You might have noticed the new multi chimney building above Westminster Tube
Station. Yes, that's the one that took a millennia to build, costing endless wads of
cash, so that our poor overfed politicians might have somewhere to hold their
business lunches. This state of the art pigpen is a real life study in
the art of wasting government funds, ie our hard earned funds.
The government spent úzillions upon this showroom just like there was no tommorow. Its not as if they
exactly re-created Xanadu. I just cant see where the money went, unless you count the foundations
that propped the whole thing up above the station.
Maybe they did spend a lot on those business lunches.
The destruction of this block and the old station meant turmoil for the whole area for years,
and although I admit that the inclusion of the Jubilee Line is indeed some advancement, they have yet again gone way overboard in catering for tourist capacity and parliamentary greed.
It's sad to see a nice old building, shops and station scrapped at massive
expense. And the only gains are a miserable faceless tube hall, with and equally
faceless and awkward building aloft.
Chimneys: Political windbags spout
Bridge Street Palace Chambers & St Stephen's House
For many years, this site was the location for a not at all vulgar complex.
The 1-3 Bridge Street, Palace Chambers, and St Stephen's House block was
quite sedate in its design, and the perfect foil for it's elite surroundings.
After all, with its brethren of the glittering Big Ben, the powerful Old
Scotland Yard, and the classically fitted out Treasury, one certainly didnt
need a shocking statement in this arena. No modernist mass of morbid metal
needed to downgrade this area next to the commons. The Palace Gardens was
on any Big Ben postcard, and Winstons funeral. How could any goverment be
so damned foolish to let it go??? The old Bridge Street buildings were proud
old world London, dirty and dusty and historic. Built to last and to be loved.
A pleasurable sight to the tourists eye. St Stephen's House itself was famous
for being the initial HQ for Charles deGaulle and the Free french when they
arrived in London in 1940. This was an extremely dignified set of offices
that could have easily been converted and upgraded and kept for the nation.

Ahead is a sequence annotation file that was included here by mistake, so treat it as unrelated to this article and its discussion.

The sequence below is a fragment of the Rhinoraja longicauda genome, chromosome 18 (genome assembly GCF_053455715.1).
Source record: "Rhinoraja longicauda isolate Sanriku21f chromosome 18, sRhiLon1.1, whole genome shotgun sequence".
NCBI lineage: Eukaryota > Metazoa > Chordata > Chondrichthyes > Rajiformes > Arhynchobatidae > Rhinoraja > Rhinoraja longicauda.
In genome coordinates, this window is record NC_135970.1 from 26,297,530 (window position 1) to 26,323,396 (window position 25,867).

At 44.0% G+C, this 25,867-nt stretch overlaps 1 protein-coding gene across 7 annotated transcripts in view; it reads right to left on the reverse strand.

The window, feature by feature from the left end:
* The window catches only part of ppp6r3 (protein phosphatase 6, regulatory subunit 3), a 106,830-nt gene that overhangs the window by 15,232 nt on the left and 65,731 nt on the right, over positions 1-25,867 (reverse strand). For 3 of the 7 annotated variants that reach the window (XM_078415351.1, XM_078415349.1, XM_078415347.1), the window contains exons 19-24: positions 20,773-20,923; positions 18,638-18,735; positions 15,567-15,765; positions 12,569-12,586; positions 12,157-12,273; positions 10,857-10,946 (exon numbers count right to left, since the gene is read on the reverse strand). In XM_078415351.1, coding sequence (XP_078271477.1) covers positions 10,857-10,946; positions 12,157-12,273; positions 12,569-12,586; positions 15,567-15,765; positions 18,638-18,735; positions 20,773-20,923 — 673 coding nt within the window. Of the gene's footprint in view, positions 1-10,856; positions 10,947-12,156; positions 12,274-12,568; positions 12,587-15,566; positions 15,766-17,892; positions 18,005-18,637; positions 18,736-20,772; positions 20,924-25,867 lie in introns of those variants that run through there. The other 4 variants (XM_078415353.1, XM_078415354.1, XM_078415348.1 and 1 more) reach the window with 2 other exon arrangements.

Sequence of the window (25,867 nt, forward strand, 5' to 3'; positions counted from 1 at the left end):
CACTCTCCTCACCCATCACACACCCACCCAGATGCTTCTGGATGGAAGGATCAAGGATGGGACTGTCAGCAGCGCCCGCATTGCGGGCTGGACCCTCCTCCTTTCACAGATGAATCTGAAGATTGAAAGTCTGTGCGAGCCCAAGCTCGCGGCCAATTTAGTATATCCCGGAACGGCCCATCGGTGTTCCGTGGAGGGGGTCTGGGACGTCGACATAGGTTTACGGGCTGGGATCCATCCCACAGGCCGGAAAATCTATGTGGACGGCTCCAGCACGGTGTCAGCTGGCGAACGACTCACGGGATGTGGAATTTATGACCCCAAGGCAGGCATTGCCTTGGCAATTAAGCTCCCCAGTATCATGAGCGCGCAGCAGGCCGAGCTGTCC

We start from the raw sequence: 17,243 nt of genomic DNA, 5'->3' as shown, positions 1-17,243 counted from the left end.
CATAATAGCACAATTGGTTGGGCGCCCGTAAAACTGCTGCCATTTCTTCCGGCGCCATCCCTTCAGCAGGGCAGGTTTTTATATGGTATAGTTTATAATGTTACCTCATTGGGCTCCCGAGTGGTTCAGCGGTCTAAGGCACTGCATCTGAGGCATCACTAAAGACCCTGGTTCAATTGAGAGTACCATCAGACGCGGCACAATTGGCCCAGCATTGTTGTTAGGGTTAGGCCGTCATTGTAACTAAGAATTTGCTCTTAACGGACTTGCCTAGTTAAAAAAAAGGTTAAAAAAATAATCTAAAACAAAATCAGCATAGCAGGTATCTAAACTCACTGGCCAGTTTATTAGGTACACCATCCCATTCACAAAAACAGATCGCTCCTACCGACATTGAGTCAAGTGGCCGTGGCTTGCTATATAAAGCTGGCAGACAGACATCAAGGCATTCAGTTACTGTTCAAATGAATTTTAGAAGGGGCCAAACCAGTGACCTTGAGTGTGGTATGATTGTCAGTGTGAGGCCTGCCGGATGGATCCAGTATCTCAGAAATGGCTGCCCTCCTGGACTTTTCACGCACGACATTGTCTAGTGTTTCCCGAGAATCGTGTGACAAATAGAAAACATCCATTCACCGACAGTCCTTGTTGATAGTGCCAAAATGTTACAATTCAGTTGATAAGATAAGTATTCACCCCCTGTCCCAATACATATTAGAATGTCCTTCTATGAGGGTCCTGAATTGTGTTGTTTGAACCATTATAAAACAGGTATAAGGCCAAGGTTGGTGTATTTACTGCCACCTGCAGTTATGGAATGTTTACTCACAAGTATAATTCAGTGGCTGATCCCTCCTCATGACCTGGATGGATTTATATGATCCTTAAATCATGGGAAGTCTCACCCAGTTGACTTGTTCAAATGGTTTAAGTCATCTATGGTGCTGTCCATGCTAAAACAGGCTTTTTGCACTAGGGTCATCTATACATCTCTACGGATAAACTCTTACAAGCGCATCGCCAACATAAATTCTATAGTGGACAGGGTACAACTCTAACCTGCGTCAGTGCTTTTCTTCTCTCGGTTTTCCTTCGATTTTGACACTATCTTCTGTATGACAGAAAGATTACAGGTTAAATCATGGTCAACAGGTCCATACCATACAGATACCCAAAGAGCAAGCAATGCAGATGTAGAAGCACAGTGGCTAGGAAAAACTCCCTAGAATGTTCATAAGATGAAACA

Bridge Street: The original site.
This great unknown soldier housed many quiet little enterprises,
including the world famous 24-hr cabby's cafe,
which was an excellent venue to sup tea to the charms of Big Ben's chimes.
I can remember many a time looking at my dishevelled self in their mirrored walls at 3am.
Another section was the original site for the forthright and
smooth old gents playground of the St Stephens' club. And down below,
the original cutely tiled victorian olde Tube Station, very nice, adequate, and so lovable,
kept with the antique feel for the area, and had a fun 'MP's only' exit to the commons. There was plenty of office space available in this block to cater for any size mob of hot and sweaty politicians. Definately no need to
wipe out the architecture.
This area was a conservation target, and technologically, everything was ripe for an easy refit. Time saw the sad death of these buildings, after
being left to rot. Isnt it just typical when they just let buildings rot away
so they can excuse their demolition orders. This was the sad fate of this
Palace Chambers in better days.
Behold: The waste that is Portcullis.
I cringe to see the destruction and waste of money, but i'm also displeased
at Portcullis' design. With those silly ugly chimneys and uninviting exterior,
it's downgraded the area. Why couldn't they leave well alone? It's supposed
to be a masterpiece in art and engineering, but only on paper,
because the plans have
resulted in an odd looking interior too. Fighting past the masses of security
one is instantly upon a vast, typical, and sleeky modern atrium, disfigured by the many spokes and supporting braces for the roofing and superstructure.
It's a selection of
silly steelworks that really belong on the neighbouring London Eye. Extremely
expensive trees line the causeway, which should have made for a breathtaking
oasis, but instead are the only life in a vomit coloured overlit bear pit, littered with canteen furniture and even more security guards. What a disgrace
in comparison with the delightful buildings that Portcullis dared to replace.
Portcullis House: Smokestack
Charles (of London Town)
The London Destruction Website.